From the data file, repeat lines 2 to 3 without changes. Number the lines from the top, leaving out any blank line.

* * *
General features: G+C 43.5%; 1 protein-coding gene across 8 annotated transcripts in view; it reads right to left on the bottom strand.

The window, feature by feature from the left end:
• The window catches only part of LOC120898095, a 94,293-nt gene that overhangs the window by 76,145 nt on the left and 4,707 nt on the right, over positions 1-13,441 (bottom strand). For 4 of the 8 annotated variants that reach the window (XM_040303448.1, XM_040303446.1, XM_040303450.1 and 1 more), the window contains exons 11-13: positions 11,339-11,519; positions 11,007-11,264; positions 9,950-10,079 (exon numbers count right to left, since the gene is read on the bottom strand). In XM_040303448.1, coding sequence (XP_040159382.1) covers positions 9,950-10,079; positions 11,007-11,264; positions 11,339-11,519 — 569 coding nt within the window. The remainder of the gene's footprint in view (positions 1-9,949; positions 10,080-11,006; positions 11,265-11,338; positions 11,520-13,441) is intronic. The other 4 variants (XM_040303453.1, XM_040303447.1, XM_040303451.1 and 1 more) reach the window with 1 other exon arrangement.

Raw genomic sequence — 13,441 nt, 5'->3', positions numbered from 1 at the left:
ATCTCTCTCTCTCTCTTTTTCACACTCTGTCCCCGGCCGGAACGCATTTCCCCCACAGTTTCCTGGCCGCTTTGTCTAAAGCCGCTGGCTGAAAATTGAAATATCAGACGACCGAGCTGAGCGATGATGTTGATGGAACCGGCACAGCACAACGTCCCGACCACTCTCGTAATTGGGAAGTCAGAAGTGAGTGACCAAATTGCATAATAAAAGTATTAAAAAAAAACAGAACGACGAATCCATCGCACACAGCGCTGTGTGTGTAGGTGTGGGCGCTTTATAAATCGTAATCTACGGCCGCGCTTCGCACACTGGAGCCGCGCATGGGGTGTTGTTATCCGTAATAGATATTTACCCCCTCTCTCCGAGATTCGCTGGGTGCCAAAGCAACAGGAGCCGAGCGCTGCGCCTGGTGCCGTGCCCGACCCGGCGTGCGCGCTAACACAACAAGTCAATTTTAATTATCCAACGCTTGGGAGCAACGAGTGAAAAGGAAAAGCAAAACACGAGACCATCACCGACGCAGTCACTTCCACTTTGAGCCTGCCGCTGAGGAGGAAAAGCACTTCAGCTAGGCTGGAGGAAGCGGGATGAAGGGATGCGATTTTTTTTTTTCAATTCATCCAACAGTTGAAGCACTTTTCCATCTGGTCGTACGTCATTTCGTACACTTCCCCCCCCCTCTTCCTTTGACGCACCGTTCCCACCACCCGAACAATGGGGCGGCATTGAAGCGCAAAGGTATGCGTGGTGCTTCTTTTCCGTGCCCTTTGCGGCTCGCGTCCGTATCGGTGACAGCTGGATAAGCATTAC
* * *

The window, feature by feature from the left end:
• The window catches only part of LOC120898095, a 94,293-nt gene that overhangs the window by 76,145 nt on the left and 4,707 nt on the right, over positions 1-13,441 (bottom strand). For 4 of the 8 annotated variants that reach the window (XM_040303448.1, XM_040303446.1, XM_040303450.1 and 1 more), the window contains exons 11-13: positions 11,339-11,519; positions 11,007-11,264; positions 9,950-10,079 (exon numbers count right to left, since the gene is read on the bottom strand). In XM_040303448.1, coding sequence (XP_040159382.1) covers positions 9,950-10,079; positions 11,007-11,264; positions 11,339-11,519 — 569 coding nt within the window. The remainder of the gene's footprint in view (positions 1-9,949; positions 10,080-11,006; positions 11,265-11,338; positions 11,520-13,441) is intronic. The other 4 variants (XM_040303453.1, XM_040303447.1, XM_040303451.1 and 1 more) reach the window with 1 other exon arrangement.